Korea - Kingpin Magazine

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Seoul is a very big city. Some ten million people live
there, and you can tell. The traffic doesn`t stop,
ever. You can get in a traffic jam on a random weekday
night at 3am, and Sundays are no exception. And so it proved as we arrived.
Kris Vile, Sean Smith and Ross Mc Gouran were the skaters.
With the youngest 17 years of age and the eldest being
19, I didn´t know what to expect, but these lads made
the best out of the trip and conducted themselves in a
respectful and responsible manner. Ed Leigh
was going to be our guardian angel throughout the
whole expedition.
Fortunately Ed had the marvellous idea of getting a
Korean phrase book that ended up being vital for us.
Not that many people speak English in Seoul and moving
your way around can be a nightmare without the help of
some phrases.

The city is full of contrasts. Even though it keeps a
strong link to it’s Asian culture you can live a
perfectly westernized life, buy the same products as
in any European city or eat the same food.
Wisely, they have pride for their ancient traditions
and they take good care of them. Most people eat Asian
food in Seoul and you get to see loads of restaurants
from Korea, China, Vietnam and Japan. Their culinary
customs are a whole issue in itself if you are a
tourist. Every single kind of Korean food you may try
is spicy: very spicy. They even have spicy breakfast
so you better be ready to sweat some. Fish is a big
part of their diet and it`s very interesting to walk
by the restaurants and see at the marquee a huge fish
pond with many different kinds of live sea food. From
baby octopus, eaten alive, to fish you have probably
never seen before waiting for you to make your pick.
But what really kept us on guard was dog. We had found
out that people eat dog there. Not just a random dog
(though we didn´t get to see any stray dogs at all!)
they eat a special breed of dog, raised in farms
specifically to be consumed by humans. It is supposed
to be a delicacy and it isn´t an easy thing to find a
restaurant where they serve it. Ed and I were ready to
try it but it never came across our path.

The skate spots in Seoul are frankly amazing, it`s a
paradise of marble-granite ledges. The construction
there never seems to stop and they keep building huge
glass skyscrapers with all kinds of ledges and
different skateable things at the foot of them. It
also helped in having all of these great spots that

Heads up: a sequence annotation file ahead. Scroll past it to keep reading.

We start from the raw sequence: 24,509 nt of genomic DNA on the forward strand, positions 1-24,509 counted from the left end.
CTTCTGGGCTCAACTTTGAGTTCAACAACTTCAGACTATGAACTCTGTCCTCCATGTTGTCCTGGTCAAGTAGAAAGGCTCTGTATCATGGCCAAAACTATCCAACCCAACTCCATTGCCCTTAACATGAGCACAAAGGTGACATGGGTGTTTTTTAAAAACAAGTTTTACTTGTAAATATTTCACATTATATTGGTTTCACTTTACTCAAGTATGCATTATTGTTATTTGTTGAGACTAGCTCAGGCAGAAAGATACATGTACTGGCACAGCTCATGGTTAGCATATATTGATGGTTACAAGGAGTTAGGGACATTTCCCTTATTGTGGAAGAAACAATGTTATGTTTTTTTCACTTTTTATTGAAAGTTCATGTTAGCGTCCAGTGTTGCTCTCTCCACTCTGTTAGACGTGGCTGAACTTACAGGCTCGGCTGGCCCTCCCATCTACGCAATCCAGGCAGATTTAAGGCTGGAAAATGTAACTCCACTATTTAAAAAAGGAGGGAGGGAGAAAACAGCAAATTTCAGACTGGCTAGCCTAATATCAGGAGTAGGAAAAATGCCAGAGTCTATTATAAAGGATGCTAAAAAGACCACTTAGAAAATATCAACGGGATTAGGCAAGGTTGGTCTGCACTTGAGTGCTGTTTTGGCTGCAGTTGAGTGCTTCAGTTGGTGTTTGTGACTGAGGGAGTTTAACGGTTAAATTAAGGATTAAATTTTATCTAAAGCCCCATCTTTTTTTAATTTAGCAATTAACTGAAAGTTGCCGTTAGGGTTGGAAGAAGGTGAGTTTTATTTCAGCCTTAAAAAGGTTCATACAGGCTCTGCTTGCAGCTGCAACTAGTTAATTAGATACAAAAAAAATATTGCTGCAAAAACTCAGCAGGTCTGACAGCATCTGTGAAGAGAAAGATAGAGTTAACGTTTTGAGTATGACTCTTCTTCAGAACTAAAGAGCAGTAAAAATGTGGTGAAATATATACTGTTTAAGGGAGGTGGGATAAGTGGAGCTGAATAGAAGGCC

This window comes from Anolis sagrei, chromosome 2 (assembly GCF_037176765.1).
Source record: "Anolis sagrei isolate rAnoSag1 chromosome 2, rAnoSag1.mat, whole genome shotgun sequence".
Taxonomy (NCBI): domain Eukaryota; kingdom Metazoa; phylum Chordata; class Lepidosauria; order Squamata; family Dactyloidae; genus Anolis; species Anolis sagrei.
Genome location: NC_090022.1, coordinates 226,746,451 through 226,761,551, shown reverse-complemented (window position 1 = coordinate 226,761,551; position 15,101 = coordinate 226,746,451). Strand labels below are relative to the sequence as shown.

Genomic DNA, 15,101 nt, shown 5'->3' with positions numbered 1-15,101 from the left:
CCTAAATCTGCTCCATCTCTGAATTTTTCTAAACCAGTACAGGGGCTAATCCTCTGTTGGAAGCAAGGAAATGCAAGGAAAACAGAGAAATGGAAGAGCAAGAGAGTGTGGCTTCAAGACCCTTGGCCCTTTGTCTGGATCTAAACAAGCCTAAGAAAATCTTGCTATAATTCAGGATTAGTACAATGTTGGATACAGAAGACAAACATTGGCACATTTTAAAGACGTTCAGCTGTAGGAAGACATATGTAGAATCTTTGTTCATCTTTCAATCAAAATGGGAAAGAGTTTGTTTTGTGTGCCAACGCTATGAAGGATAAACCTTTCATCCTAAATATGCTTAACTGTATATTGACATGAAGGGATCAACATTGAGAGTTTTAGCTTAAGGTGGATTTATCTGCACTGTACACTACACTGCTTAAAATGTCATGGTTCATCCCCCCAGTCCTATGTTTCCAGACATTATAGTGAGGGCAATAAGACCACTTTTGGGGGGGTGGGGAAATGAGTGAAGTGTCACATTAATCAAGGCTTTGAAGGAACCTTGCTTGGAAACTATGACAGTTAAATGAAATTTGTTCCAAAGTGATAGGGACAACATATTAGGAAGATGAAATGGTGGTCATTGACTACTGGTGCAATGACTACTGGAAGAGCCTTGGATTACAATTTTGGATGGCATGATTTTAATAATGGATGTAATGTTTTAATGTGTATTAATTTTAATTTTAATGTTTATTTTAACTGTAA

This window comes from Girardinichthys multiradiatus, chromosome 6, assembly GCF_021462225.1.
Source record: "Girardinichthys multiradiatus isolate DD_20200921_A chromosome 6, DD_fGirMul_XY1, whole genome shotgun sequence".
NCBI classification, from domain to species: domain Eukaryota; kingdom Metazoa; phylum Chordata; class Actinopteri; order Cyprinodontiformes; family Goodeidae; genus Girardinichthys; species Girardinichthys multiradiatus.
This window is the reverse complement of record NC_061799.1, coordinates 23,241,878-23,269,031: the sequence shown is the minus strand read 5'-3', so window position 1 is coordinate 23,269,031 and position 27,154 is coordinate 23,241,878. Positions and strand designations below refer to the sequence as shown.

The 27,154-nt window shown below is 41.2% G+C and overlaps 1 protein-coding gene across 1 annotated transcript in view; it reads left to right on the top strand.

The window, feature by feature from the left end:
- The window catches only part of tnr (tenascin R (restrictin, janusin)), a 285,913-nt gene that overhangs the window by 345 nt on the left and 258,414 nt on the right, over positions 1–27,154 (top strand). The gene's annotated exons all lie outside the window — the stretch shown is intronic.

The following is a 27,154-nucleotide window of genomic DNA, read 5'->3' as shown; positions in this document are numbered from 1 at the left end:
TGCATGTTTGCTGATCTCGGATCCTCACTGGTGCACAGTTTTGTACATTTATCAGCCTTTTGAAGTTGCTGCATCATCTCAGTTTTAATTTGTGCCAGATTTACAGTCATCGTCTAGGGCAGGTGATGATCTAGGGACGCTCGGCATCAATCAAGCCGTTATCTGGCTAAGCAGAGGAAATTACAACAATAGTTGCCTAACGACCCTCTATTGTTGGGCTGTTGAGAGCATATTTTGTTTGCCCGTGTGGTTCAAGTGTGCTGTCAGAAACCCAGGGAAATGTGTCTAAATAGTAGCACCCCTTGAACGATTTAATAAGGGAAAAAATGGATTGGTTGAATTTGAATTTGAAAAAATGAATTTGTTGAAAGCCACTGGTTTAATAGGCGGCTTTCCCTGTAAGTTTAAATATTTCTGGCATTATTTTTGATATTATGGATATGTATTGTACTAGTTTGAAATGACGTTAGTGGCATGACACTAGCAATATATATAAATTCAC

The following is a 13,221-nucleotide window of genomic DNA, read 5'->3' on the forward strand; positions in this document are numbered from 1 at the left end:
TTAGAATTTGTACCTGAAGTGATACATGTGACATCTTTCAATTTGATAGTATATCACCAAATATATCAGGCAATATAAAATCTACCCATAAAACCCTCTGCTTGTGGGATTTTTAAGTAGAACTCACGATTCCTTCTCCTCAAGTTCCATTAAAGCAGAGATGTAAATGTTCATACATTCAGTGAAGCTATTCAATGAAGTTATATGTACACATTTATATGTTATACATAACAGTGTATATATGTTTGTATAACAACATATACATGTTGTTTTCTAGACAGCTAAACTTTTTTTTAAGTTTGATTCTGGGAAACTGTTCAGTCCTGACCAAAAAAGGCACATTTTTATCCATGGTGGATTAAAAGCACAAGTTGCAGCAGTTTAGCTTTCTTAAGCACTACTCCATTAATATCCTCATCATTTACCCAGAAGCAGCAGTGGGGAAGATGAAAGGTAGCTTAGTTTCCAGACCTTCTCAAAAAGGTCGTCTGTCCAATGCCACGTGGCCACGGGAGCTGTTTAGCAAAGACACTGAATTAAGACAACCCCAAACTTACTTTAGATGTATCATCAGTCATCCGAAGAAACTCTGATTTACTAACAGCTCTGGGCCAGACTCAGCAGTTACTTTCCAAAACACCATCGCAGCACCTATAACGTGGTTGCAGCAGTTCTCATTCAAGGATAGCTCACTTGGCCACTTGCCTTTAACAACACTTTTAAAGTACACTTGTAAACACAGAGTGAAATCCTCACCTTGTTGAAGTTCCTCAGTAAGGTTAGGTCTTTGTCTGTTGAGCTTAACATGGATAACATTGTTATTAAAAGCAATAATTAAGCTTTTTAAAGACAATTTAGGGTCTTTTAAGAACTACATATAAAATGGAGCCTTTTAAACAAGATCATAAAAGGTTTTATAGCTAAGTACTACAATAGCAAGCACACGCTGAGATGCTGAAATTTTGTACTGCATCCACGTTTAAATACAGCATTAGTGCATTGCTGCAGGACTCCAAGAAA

South Korea hosted the Olympics and the football World
Cup in the last ten years and these kind of events
always have the city fixed and cleaned up.

We had a couple of contacts from local skaters to show
us around. Kim, a skater-photographer took us to some
of the most known skate spots and to some very good
restaurants. But he was working so we couldn´t meet up
with him on a daily basis. We also couldn´t rent a car
because you need an international driving license to
do so in South Korea, so we ended up lurking around
the city looking for spots. We found some very good
ones indeed, we even found some spots that had never
been skated before and Kris, Ross and Sean got a piece
of them. We were skating every day since our
skateboards and the metro were our only means of
transportation. And we were also skating every night
because the security guards got more laid back and the
streets weren´t too crowded.

Politically, Korea is divided into two different
countries, comunist North Korea and capitalist South
Korea. The tensions have been high in this country for
many years now since they are also neighbours to China
and Japan and both of them like to mess around with
their smaller neighbour. In a troublesome area like
this it is only normal to have people going to the
military for two years after they turn eighteen and
many talented skaters are lost after this non-skating
Having the communists so close only made having the
Americans even closer. Their presence is very strong,
with their big military bases and their own TV
channels. They even have a Marine Corps TV channel
where you can get an anti communist message at any
time of the day.

Travelling in Seoul was like being in two different
places at the same time. At times it made you feel
like you were in the heart of Asia and in some other
times you would feel as in any Western city, at times
it looked like a poor place but in some others it
looked like one of the wealthiest places, at times the
communists were a hazard and at other times the
Americans were the hazard.

Seoul was to me a bit like that place between Heaven
and Hell, and that`s always a good place to be.


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